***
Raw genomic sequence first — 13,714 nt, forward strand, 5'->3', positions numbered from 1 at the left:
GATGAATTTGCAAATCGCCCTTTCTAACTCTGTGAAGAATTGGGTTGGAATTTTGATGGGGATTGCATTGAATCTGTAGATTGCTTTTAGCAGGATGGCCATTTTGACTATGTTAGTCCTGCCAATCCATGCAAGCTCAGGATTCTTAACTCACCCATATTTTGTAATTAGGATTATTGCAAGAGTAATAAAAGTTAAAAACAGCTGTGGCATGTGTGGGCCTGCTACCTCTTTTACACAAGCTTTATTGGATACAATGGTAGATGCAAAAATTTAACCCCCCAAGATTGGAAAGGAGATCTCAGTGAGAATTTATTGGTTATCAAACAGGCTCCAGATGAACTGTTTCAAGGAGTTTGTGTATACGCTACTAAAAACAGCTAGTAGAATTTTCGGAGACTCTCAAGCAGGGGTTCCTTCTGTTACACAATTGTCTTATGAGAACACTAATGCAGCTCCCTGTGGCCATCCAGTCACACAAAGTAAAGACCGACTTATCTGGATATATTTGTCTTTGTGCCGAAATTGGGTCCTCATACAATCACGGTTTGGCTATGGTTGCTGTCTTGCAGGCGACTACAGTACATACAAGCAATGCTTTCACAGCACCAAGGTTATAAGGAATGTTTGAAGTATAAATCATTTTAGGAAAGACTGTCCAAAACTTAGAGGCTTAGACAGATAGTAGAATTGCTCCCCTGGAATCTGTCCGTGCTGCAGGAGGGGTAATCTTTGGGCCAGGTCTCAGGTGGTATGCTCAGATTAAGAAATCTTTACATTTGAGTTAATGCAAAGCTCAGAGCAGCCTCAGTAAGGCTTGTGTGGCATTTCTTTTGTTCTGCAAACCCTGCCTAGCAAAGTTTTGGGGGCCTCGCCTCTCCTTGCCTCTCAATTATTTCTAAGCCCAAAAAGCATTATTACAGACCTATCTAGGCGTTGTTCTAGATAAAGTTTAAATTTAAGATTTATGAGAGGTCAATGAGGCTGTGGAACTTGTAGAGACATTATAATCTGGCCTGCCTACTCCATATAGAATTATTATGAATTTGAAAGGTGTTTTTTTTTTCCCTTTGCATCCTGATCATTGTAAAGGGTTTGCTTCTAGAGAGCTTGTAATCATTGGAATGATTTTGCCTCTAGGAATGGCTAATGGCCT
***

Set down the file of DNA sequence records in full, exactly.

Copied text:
Raw genomic sequence first — 13,714 nt, forward strand, 5'->3', positions numbered from 1 at the left:
GATGAATTTGCAAATCGCCCTTTCTAACTCTGTGAAGAATTGGGTTGGAATTTTGATGGGGATTGCATTGAATCTGTAGATTGCTTTTAGCAGGATGGCCATTTTGACTATGTTAGTCCTGCCAATCCATGCAAGCTCAGGATTCTTAACTCACCCATATTTTGTAATTAGGATTATTGCAAGAGTAATAAAAGTTAAAAACAGCTGTGGCATGTGTGGGCCTGCTACCTCTTTTACACAAGCTTTATTGGATACAATGGTAGATGCAAAAATTTAACCCCCCAAGATTGGAAAGGAGATCTCAGTGAGAATTTATTGGTTATCAAACAGGCTCCAGATGAACTGTTTCAAGGAGTTTGTGTATACGCTACTAAAAACAGCTAGTAGAATTTTCGGAGACTCTCAAGCAGGGGTTCCTTCTGTTACACAATTGTCTTATGAGAACACTAATGCAGCTCCCTGTGGCCATCCAGTCACACAAAGTAAAGACCGACTTATCTGGATATATTTGTCTTTGTGCCGAAATTGGGTCCTCATACAATCACGGTTTGGCTATGGTTGCTGTCTTGCAGGCGACTACAGTACATACAAGCAATGCTTTCACAGCACCAAGGTTATAAGGAATGTTTGAAGTATAAATCATTTTAGGAAAGACTGTCCAAAACTTAGAGGCTTAGACAGATAGTAGAATTGCTCCCCTGGAATCTGTCCGTGCTGCAGGAGGGGTAATCTTTGGGCCAGGTCTCAGGTGGTATGCTCAGATTAAGAAATCTTTACATTTGAGTTAATGCAAAGCTCAGAGCAGCCTCAGTAAGGCTTGTGTGGCATTTCTTTTGTTCTGCAAACCCTGCCTAGCAAAGTTTTGGGGGCCTCGCCTCTCCTTGCCTCTCAATTATTTCTAAGCCCAAAAAGCATTATTACAGACCTATCTAGGCGTTGTTCTAGATAAAGTTTAAATTTAAGATTTATGAGAGGTCAATGAGGCTGTGGAACTTGTAGAGACATTATAATCTGGCCTGCCTACTCCATATAGAATTATTATGAATTTGAAAGGTGTTTTTTTTTTCCCTTTGCATCCTGATCATTGTAAAGGGTTTGCTTCTAGAGAGCTTGTAATCATTGGAATGATTTTGCCTCTAGGAATGGCTAATGGCCT